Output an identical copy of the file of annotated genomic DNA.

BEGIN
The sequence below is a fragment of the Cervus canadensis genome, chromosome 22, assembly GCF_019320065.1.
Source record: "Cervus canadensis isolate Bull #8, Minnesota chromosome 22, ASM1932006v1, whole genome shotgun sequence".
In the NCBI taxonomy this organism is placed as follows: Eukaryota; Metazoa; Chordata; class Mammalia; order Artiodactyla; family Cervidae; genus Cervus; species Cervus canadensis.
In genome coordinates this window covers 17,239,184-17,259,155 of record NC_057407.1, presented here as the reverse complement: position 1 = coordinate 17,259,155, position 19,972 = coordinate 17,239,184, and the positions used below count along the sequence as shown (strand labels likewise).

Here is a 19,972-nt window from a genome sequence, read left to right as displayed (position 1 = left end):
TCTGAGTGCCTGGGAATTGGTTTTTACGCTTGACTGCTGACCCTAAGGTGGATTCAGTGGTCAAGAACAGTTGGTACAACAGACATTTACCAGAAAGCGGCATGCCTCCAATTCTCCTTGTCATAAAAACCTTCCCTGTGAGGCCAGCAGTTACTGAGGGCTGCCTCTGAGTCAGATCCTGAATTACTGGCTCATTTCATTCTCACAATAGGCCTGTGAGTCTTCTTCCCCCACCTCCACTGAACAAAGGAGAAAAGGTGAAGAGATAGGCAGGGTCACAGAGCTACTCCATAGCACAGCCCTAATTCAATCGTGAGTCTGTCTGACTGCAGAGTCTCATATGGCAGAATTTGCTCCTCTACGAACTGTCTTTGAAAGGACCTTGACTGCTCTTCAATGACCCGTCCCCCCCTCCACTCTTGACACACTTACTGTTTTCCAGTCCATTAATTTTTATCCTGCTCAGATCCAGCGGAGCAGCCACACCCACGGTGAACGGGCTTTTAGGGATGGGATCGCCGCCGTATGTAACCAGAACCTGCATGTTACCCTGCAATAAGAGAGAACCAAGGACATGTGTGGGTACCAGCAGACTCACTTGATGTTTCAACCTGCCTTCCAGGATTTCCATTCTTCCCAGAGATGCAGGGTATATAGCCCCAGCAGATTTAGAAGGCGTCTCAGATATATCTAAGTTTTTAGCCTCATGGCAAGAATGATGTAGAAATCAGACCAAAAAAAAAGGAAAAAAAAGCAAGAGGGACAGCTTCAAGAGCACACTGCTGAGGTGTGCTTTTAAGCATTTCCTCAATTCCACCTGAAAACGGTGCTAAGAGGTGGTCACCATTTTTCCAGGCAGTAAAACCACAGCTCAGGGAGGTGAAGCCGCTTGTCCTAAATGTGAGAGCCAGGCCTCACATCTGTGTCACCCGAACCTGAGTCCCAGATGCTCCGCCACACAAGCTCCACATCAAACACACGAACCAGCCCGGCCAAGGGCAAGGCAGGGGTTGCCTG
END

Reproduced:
The sequence below is a fragment of the Cervus canadensis genome, chromosome 22, assembly GCF_019320065.1.
Source record: "Cervus canadensis isolate Bull #8, Minnesota chromosome 22, ASM1932006v1, whole genome shotgun sequence".
In the NCBI taxonomy this organism is placed as follows: Eukaryota; Metazoa; Chordata; class Mammalia; order Artiodactyla; family Cervidae; genus Cervus; species Cervus canadensis.
In genome coordinates this window covers 17,239,184-17,259,155 of record NC_057407.1, presented here as the reverse complement: position 1 = coordinate 17,259,155, position 19,972 = coordinate 17,239,184, and the positions used below count along the sequence as shown (strand labels likewise).

Here is a 19,972-nt window from a genome sequence, read left to right as displayed (position 1 = left end):
TCTGAGTGCCTGGGAATTGGTTTTTACGCTTGACTGCTGACCCTAAGGTGGATTCAGTGGTCAAGAACAGTTGGTACAACAGACATTTACCAGAAAGCGGCATGCCTCCAATTCTCCTTGTCATAAAAACCTTCCCTGTGAGGCCAGCAGTTACTGAGGGCTGCCTCTGAGTCAGATCCTGAATTACTGGCTCATTTCATTCTCACAATAGGCCTGTGAGTCTTCTTCCCCCACCTCCACTGAACAAAGGAGAAAAGGTGAAGAGATAGGCAGGGTCACAGAGCTACTCCATAGCACAGCCCTAATTCAATCGTGAGTCTGTCTGACTGCAGAGTCTCATATGGCAGAATTTGCTCCTCTACGAACTGTCTTTGAAAGGACCTTGACTGCTCTTCAATGACCCGTCCCCCCCTCCACTCTTGACACACTTACTGTTTTCCAGTCCATTAATTTTTATCCTGCTCAGATCCAGCGGAGCAGCCACACCCACGGTGAACGGGCTTTTAGGGATGGGATCGCCGCCGTATGTAACCAGAACCTGCATGTTACCCTGCAATAAGAGAGAACCAAGGACATGTGTGGGTACCAGCAGACTCACTTGATGTTTCAACCTGCCTTCCAGGATTTCCATTCTTCCCAGAGATGCAGGGTATATAGCCCCAGCAGATTTAGAAGGCGTCTCAGATATATCTAAGTTTTTAGCCTCATGGCAAGAATGATGTAGAAATCAGACCAAAAAAAAAGGAAAAAAAAGCAAGAGGGACAGCTTCAAGAGCACACTGCTGAGGTGTGCTTTTAAGCATTTCCTCAATTCCACCTGAAAACGGTGCTAAGAGGTGGTCACCATTTTTCCAGGCAGTAAAACCACAGCTCAGGGAGGTGAAGCCGCTTGTCCTAAATGTGAGAGCCAGGCCTCACATCTGTGTCACCCGAACCTGAGTCCCAGATGCTCCGCCACACAAGCTCCACATCAAACACACGAACCAGCCCGGCCAAGGGCAAGGCAGGGGTTGCCTG